How do researchers foster trust?

Categories: Impact, Other, Research Ethics, Research Roles


The focus for December is on trust and credibility for researchers. Find the unfolding series here.

“Trust may be the researcher’s most precious commodity” (Austin, 2018). This comment in a Journal of Music Teacher Education editorial establishes an important premise. If, in this alternative facts era, researchers lose public trust, how will we find participants willing to share their experiences and insights? How can we create substantive impact, if research findings are regarded no differently than a social media post?

Read this multidisciplinary collection of open access articles to learn about ways researchers can develop and build trust with participants, community fieldwork sites, and the public. You’ll see that these writers point to reflexivity, cultural competence, and the role of institutional affiliations. I hope you will share them with your research colleagues and students– and have a conversation about your own commitment to being a trustworthy researcher.

Denner, J., Bean, S., Campe, S., Martinez, J., & Torres, D. (2019). Negotiating Trust, Power, and Culture in a Research–Practice Partnership. AERA Open.

This article describes the role of culture and power in building a research–practice partnership (RPP). The original aims that drove the building of the RPP were to generate and use research to inform the programs and services provided by the youth-serving organization to Latinx youth and to use the findings to inform research on how to broaden participation in computing. In this article, we describe how the RPP evolved. Data include documentation from meeting notes, e-mails, and observations as well as interviews with practitioners. The results suggest that the research goals and process changed when the partners began to critically analyze and discuss the role of power and culture, and adjustments to the methods and theoretical grounding of the research were made as a result. The lessons learned are summarized in terms of their implications for generating research that has both theoretical and social justice implications.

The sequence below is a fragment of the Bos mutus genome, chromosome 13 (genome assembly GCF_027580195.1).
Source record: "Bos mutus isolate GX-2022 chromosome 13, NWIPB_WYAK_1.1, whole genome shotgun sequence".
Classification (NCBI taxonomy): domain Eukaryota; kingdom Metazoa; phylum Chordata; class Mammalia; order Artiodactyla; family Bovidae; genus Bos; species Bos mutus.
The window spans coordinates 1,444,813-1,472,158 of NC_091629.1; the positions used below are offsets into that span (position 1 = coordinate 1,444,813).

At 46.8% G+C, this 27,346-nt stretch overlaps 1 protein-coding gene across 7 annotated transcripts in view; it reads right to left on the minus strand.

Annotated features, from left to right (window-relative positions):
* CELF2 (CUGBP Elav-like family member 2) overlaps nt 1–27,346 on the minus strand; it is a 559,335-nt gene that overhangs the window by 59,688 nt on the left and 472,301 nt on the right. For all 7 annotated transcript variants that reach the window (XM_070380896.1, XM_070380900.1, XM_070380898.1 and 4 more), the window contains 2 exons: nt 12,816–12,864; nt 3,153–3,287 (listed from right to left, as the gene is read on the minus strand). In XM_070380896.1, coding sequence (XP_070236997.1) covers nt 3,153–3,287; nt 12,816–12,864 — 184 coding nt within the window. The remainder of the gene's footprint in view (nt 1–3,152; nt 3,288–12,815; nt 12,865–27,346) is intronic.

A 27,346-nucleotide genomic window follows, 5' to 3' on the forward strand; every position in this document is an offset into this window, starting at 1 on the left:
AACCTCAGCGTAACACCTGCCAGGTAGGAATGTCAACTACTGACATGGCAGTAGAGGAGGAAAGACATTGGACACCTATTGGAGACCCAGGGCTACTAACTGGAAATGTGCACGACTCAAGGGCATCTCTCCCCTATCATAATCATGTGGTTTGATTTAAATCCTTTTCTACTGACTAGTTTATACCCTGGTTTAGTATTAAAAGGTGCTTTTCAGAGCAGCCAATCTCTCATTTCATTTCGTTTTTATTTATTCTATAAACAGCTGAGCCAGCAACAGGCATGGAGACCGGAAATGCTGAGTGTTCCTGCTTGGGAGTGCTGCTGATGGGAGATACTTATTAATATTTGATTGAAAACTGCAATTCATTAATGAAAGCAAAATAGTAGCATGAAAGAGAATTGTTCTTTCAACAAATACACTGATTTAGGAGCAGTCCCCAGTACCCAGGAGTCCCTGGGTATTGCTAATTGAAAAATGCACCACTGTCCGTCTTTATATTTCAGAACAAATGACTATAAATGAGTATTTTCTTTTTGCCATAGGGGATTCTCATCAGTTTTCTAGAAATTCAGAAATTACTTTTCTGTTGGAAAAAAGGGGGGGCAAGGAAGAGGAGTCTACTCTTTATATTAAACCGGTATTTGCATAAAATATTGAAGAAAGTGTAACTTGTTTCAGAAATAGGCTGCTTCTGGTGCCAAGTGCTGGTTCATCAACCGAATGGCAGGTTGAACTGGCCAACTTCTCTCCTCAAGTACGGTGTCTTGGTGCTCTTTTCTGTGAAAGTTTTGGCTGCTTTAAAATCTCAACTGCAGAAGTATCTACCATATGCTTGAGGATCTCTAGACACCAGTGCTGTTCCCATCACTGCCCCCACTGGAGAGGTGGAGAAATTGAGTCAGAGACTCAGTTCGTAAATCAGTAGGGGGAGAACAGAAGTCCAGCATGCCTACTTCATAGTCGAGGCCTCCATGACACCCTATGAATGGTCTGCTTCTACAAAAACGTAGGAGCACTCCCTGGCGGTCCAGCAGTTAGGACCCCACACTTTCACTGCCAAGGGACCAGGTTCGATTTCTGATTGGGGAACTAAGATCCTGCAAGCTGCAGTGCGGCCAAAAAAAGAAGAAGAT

Edwards, K., Lund, C., Mitchell, S., & Andersson, N. (2008). Trust the Process: Community-based Researcher PartnershipsPimatisiwin6(2), 186–199.

In recent years, Aboriginal communities across Canada have begun to seek ways to increase their participation and control of research that affects them. Similarly, academics are seeking new methods to include parallel and complementary knowledge in their research, including traditional knowledge and community experience and expertise. New approaches, theories, and methods related to, or derived from, Indigenous ways of knowing are appearing. Among the approaches that have emerged are community-based participatory research (CBPR), and, closely related, the role of the community-based researcher (CBR). This paper reviews some of the literature that traces the emergence of the role of CBRs as a strategy for community engagement in research. We discuss ethical issues that CBRs encounter in their practice, and some of the lessons we have learned together as a CBPR team.